Now for the “How?”
First, your private foundation will need a defined purpose and guidelines follow in making its grants. This is necessary to guide your activities and to gain tax-exempt status.
Next, decide whether to structure as a charitable trust or a nonprofit corporation. A charitable trust can be easier to establish and operate. Nonprofit corporations have stricter operating requirements but are more common than charitable trusts since they limit personal liability and have more flexibility in how they may use their funds.
For a trust, you'll need to appoint trustees. As a corporation, you'll need to follow the usual steps for establishing a corporation; articles of incorporation and bylaws, naming officers and directors, and filing with the state. Regardless of how you decide to structure your private foundation, you'll need to apply for an employer identification number (EIN).
Next, file organizing documents with the IRS. You'll need to fill out Form 1023, Application for Recognition of Exemption Under Section 501(c)(3) of the Internal Revenue Code, and prepare all of its required supporting documentation. This form asks for the basic identifying information about your foundation and how it will be organized and operated. There is a fee. Once the IRS approves your tax-exempt status, you'll need to file any additional required paperwork to obtain tax-exempt status from your state.
Is It Worth the Trouble?
Setting up a private foundation is a lot of work. Then you have to maintain it, which entails a lot of IRS rules. You must avoid prohibited activities:
Allowing more than an insubstantial accrual of benefits, including non-monetary benefits, to individuals or organizations
Allowing income or assets to accrue to insiders (ie, paying an unreasonable salary to an officer, director or key employee)
Participating in any political campaign, including making campaign contributions and making official public statements.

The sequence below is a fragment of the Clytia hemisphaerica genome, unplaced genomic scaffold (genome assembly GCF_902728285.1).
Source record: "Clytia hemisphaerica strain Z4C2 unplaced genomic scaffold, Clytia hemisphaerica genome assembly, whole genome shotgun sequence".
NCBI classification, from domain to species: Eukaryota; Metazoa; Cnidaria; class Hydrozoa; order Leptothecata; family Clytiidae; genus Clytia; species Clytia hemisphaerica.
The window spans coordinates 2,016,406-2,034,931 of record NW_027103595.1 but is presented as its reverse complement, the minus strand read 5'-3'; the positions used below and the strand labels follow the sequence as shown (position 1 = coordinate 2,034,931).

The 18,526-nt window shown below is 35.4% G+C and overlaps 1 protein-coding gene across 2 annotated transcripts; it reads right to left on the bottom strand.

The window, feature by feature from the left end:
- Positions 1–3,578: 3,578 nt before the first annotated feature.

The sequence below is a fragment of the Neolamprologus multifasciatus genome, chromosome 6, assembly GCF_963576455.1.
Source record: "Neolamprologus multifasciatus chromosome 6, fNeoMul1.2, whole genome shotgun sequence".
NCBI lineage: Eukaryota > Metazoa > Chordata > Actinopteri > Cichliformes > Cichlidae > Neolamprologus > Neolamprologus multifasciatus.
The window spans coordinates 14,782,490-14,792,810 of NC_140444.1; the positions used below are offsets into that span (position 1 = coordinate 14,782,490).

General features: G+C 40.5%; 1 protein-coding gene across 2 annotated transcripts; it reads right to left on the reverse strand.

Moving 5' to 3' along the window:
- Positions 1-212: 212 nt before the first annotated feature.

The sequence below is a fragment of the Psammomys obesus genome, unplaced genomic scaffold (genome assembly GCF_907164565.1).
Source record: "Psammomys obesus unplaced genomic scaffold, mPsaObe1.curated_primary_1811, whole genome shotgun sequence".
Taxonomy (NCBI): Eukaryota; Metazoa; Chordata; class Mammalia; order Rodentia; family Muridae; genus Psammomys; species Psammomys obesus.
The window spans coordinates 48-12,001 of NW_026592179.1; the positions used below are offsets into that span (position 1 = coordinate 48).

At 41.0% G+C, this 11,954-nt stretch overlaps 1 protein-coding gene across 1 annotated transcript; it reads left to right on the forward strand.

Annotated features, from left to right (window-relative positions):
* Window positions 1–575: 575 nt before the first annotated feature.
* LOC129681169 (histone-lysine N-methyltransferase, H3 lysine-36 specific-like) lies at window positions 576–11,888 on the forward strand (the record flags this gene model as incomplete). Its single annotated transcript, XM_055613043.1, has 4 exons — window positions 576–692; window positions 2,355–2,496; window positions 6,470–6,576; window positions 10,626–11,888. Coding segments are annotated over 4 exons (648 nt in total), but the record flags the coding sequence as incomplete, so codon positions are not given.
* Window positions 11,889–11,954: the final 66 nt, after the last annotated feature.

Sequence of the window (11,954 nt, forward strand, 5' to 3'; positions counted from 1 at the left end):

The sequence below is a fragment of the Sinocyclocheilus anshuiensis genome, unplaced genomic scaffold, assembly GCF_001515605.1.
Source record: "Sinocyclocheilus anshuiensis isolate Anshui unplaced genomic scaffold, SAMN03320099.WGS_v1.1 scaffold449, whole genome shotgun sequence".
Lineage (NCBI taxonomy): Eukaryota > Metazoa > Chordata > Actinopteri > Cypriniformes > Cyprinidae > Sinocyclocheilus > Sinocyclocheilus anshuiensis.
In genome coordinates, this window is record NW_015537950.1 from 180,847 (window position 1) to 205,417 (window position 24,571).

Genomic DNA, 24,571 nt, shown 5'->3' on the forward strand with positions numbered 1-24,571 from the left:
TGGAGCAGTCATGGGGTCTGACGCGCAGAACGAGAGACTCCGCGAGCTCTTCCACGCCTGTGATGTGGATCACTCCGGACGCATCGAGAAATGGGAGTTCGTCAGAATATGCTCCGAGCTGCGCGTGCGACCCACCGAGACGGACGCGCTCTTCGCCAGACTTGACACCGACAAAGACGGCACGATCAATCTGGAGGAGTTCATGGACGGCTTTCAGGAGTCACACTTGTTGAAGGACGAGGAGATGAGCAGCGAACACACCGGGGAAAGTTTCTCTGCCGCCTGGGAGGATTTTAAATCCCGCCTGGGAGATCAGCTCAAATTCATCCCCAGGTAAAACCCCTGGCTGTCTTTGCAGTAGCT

Your foundation must limit restricted activities:
Self-dealing with disqualified persons (substantial contributors, foundation managers and certain other related persons)
Investment activity that might jeopardize the carrying out of exempt purposes
Lobbying or attempting to influence legislation through actions or spending.
The foundation and any entity that improperly benefits from a prohibited or restricted activity may face taxes and penalties for violating these rules. The foundation could even lose its tax-exempt status.
Running a private foundation is much the same as running a business. You must keep records, file annual tax returns (form 990-PF, a detailed, 13-page document) and hire and manage employees (who may be your family members). You will need to hire legal and accounting professionals to handle compliance matters like bookkeeping, tax preparation and corporate filings. Do not attempt to do this yourself! It’s a lot and you’ll make a mess. Then you will have to hire professionals to clean that up and it will cost more money and time. Pay professionals to do this right the first time. I’m suggesting Foundation Source, but at the very least LegalZoom.com for initial filings.
Private foundations are time-consuming and expensive. Still, thousands of individuals, families, and corporations who have established private foundations believe them worthwhile.
If you're not sure whether a private foundation is the most effective way to meet your philanthropic goals, you can always engage in simpler alternatives to giving like writing a check to your favorite nonprofit, donating your time, or contributing to a donor-advised fund.
What is important is that you actively participate in making the world you want and that you create some kind of legacy so that you don’t move on from this life as though you never existed to begin with.
W Skeet Jiggetts